Home  |  Calendar  |  Safeguarding  |  News  |  Documents  |  Find a Church

“Whoever wears this cope will have the power to change minds”

Reflecting on the importance of racial justice was at the heart of the special Racial Justice Eucharist on 11 February at Guildford Cathedral. The Racial Diversity Advisory Group collaborated with the Cathedral to create this special service. 

The liturgy emphasised the diversity of God’s creation, giving thanks for the gift and beauty of human diversity. 

Bishop of Dorking, Rev Paul Davies, presided while Rev Canon Bev Hunt was the preacher. Rev Sheila Samuels led the intercessions and a Nigerian master’s student, Chinenye, read one of the lessons. 

Rev Bev Hunt borrowed the unique Windrush Cope from Southwark Cathedral which Bishop Paul wore throughout the service. It’s a ceremonial robe, commissioned to tell the story of life in Britain for the Windrush generations and their descendants. The cope was created by artist Terry Duffy and first worn at the Windrush 70th anniversary service at Westminster Abbey. On the inside, the artist added “Whoever wears this cope will have the power to change minds.”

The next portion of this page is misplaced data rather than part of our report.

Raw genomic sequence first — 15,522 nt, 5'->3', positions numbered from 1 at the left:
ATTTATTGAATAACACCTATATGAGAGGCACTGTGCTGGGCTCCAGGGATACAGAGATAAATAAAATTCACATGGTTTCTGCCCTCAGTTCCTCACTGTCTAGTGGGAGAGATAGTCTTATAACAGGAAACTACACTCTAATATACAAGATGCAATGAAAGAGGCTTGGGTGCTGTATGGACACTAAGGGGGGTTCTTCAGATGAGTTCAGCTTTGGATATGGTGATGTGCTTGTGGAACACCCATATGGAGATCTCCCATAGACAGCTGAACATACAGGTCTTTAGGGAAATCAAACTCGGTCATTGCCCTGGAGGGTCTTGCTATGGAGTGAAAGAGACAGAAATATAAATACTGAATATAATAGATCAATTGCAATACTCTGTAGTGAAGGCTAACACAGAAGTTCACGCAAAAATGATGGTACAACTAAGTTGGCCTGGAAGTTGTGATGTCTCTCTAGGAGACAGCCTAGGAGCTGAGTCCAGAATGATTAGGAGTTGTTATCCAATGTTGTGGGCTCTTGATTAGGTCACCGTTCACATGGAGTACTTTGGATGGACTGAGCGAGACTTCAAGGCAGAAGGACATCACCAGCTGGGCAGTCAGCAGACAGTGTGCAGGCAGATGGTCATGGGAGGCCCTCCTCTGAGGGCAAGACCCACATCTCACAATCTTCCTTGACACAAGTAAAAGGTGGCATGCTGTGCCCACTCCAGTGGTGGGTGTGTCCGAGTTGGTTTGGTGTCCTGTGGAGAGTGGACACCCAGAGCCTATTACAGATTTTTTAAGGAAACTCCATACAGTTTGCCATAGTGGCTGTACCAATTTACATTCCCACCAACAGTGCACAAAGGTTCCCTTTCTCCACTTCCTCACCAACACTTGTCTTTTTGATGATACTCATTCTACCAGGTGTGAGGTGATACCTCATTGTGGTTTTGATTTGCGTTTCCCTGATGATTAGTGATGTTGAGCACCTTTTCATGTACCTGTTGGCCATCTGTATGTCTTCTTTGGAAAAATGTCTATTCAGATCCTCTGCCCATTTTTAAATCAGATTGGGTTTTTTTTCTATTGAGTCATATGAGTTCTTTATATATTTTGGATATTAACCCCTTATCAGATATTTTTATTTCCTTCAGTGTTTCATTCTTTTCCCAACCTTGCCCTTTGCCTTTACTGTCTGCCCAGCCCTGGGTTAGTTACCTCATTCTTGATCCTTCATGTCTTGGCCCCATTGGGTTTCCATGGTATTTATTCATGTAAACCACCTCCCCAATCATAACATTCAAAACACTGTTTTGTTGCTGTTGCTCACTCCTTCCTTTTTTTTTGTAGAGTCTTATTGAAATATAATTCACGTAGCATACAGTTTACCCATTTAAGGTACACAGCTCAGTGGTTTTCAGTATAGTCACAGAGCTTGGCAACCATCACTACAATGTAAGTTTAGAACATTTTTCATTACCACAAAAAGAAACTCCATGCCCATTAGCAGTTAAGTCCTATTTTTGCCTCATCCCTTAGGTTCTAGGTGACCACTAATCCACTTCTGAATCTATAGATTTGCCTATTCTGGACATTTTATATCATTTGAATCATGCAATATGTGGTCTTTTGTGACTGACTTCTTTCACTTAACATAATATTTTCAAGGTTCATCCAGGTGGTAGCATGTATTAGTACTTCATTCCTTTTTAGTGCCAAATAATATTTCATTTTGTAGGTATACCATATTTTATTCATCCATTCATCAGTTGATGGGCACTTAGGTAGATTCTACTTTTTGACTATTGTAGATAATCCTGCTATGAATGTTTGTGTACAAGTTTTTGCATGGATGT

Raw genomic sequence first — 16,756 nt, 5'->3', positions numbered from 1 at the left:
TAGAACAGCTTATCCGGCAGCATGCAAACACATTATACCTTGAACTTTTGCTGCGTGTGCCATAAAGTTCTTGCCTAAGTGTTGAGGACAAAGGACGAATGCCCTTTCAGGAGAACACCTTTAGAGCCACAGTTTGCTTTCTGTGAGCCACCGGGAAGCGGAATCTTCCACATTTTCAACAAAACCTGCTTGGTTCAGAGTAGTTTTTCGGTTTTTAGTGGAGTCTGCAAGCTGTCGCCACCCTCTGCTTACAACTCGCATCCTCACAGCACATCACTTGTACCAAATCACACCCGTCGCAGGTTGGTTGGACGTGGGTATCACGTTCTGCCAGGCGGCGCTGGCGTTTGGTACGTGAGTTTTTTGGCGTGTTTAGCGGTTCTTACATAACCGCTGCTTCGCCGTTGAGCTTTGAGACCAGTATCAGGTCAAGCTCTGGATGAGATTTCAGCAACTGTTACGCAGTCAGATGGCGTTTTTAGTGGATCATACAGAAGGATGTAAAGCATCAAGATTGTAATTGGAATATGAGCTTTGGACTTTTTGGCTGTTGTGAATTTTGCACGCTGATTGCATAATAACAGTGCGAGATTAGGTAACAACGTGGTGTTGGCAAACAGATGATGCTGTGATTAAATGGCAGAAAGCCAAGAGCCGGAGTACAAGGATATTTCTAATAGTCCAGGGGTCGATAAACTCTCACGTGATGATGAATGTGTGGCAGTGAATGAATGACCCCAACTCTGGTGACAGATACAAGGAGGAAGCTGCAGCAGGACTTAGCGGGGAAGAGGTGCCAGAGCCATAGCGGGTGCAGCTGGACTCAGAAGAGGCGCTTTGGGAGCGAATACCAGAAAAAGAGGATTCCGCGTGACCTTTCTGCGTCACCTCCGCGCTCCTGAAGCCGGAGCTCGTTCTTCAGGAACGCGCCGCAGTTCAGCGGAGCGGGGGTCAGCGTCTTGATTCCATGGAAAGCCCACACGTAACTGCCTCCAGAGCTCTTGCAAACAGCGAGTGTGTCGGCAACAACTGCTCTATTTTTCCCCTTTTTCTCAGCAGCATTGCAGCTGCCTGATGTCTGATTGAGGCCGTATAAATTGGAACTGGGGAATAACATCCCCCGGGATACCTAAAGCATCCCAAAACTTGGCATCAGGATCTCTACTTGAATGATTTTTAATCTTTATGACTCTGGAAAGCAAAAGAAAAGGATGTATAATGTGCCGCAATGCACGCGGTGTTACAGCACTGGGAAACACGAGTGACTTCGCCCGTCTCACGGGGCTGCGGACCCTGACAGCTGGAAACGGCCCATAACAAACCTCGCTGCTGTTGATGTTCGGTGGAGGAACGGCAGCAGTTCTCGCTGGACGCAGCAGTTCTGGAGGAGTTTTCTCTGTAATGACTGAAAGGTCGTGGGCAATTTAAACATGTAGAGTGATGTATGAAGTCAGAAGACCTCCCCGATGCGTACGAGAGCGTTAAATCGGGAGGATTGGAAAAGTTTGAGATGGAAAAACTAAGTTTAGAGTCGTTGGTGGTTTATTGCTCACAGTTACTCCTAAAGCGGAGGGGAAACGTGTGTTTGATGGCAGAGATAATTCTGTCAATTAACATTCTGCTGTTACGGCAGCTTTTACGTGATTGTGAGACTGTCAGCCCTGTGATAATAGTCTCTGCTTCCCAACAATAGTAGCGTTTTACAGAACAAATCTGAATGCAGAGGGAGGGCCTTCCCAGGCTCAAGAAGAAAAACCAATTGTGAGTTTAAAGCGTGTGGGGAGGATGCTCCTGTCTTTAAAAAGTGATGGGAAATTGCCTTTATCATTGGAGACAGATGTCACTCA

At the end of the service, Bishop Paul thanked Rev Bev Hunt for all she has contributed to the diocese. After a significant career in the National Health Service, Rev Bev was the first UKME/GMH person to be ordained in 2008 in the Diocese of Guildford. She pioneered the racial diversity and racial justice work in the diocese.

Bev said, "It is encouraging to hear about the number of parishes that celebrated Racial Justice Sunday locally."

Rev Bev steps down from her role as Racial Justice Officer and the Bishop’s Advisor on UKME/GMH issues at the end of February. The diocese has come a long way in racial diversity since then, but we have more work to do for our congregations and our leadership to reflect the racial diversity of our diocese. 

Racial Justice Sunday is for all churches to reflect on the importance of racial justice, to give thanks for the gifts and beauty of human diversity, and to commit to end racism and acts of discrimination. It is, however, more than an annual reminder of the Church’s commitment to the task of anti-racism. In the words of Richard Reddie from Churches Together in Britain and Ireland, this Sunday represents “a call for Christians to engage in the righteous struggle for racial justice because racial justice is everyone’s business.” 

Rev Bev holding up the Windrush Cope which has “Whoever wears this cope will have the power to change minds” embroided on the inside in gold thread on a blue fabric Chinenye, Rev Bev, Bishop Paul and Rev Sheila stood next to each other smiling to the camera  Rev Bev wearing the Windrush Cope with her back angled towards the camera and looking over her shoulder

Powered by Church Edit